The Alamo, Part 2: The Texas Medical Association
Continues to Suppress Chiropractic
SOURCE: Texas Medicine ~ May 2015
By Kara Nuzback
Edited from their article:
The Affordable Care Act promotes collaboration and team treatment of patients. The Texas Medical Association agrees collaborative care is crucial, but the association wants to ensure physicians remain the head of the team. With the Texas Legislature in full swing, physicians face several bills that would challenge that leadership and expand the scope of practice for nurses, chiropractors, and other health professionals without a license to practice medicine.
Fort Worth pediatrician Gary Floyd, MD, says he started testifying before the legislature in defense of patients in the 1990s. Every session, a similar onslaught of bills arises from nonphysician practitioners aiming to expand their scope of practice.
“A lot of them are reaching beyond what they’ve been educated and trained to do, and beyond what their skill sets allow them to do,” he said. “That puts patients in danger.”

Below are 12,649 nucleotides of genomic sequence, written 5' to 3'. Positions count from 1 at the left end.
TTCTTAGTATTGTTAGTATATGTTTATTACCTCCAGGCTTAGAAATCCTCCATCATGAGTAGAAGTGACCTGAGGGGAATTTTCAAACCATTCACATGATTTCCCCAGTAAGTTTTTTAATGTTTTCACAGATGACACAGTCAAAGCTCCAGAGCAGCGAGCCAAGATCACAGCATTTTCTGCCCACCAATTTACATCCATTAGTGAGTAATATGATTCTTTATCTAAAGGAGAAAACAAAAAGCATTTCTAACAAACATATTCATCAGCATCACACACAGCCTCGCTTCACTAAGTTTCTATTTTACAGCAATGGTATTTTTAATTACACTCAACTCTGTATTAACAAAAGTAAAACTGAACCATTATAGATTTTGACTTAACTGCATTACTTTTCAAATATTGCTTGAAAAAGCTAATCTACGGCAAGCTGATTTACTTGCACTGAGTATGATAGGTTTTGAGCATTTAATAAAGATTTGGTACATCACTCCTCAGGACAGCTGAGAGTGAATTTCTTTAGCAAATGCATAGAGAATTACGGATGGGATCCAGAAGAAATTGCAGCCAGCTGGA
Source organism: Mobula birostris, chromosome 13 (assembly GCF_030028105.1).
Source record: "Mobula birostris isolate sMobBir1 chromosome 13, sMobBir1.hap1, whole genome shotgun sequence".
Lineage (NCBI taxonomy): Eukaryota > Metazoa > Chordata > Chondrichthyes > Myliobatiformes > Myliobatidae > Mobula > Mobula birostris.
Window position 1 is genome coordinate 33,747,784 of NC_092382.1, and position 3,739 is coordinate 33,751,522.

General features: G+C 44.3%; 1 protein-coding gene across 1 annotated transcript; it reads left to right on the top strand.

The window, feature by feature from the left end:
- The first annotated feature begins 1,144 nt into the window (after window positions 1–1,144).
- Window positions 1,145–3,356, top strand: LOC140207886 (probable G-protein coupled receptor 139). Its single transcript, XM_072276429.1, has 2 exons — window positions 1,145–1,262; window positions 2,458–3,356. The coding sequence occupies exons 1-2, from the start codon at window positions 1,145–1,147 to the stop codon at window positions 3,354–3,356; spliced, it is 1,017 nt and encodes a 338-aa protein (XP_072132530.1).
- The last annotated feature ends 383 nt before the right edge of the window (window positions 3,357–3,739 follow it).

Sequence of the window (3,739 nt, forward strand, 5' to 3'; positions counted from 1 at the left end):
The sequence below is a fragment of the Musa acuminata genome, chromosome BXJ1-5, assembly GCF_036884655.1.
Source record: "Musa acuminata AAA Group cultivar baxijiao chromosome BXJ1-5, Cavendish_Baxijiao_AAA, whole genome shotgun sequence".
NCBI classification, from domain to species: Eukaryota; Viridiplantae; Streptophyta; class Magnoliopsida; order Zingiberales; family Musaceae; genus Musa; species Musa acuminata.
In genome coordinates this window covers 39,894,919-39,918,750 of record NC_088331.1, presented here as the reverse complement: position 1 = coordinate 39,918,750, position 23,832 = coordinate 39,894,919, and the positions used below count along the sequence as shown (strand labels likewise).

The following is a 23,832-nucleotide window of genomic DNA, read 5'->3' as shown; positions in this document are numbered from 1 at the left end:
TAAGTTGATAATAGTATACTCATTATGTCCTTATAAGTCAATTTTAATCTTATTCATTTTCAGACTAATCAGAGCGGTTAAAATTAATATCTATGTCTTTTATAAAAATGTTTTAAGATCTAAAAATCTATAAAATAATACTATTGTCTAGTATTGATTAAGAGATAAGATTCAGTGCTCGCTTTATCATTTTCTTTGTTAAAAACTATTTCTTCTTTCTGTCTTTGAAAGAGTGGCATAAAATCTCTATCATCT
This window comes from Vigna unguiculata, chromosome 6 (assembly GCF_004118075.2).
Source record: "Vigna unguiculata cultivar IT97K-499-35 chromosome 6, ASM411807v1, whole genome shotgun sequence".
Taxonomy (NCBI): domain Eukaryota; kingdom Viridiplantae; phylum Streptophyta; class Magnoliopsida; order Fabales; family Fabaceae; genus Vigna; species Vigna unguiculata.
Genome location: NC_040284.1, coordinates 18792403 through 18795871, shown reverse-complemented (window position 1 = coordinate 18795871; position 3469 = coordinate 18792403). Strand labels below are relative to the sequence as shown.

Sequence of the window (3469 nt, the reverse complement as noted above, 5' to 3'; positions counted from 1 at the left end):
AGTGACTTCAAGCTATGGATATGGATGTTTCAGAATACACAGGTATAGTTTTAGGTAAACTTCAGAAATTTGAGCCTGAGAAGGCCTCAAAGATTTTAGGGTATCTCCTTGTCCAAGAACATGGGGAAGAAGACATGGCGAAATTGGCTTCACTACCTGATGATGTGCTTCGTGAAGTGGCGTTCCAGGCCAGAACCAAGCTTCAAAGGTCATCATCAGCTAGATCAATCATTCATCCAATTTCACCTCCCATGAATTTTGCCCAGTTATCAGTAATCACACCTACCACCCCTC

These medical professionals also put their own licenses at risk, he says. “When you over-reach, you get in trouble,” he added.
Dr. Floyd does not downplay the need for nurses and other midlevel professionals, but he emphasizes the importance of physician supervision. “They are part of a physician-led health care team,” he said. “We strongly believe that is the best model for delivering care.”
That roughly translates into: They can only do what WE permit, and no more!
This section is quite revealing:
TMA has gone up to bat against the Texas Board of Chiropractic Examiners (TBCE) in the past to fight rule changes that would expand chiropractors’ scope.
In 2006, TMA took TBCE to court to invalidate the board’s adoption of rules that would have allowed chiropractors to make diagnoses and perform needle electromyography (EMG) and spinal manipulation under anesthesia (MUA). In 2012, an appellate court invalidated TBCE’s rules allowing EMG and MUA, but it said it had no jurisdiction to consider the diagnosis rule. TMA appealed the diagnosis decision to the Texas Supreme Court the same year, but in 2013, the high court decided not to hear the case. The issue of chiropractors diagnosing medical conditions is not yet resolved.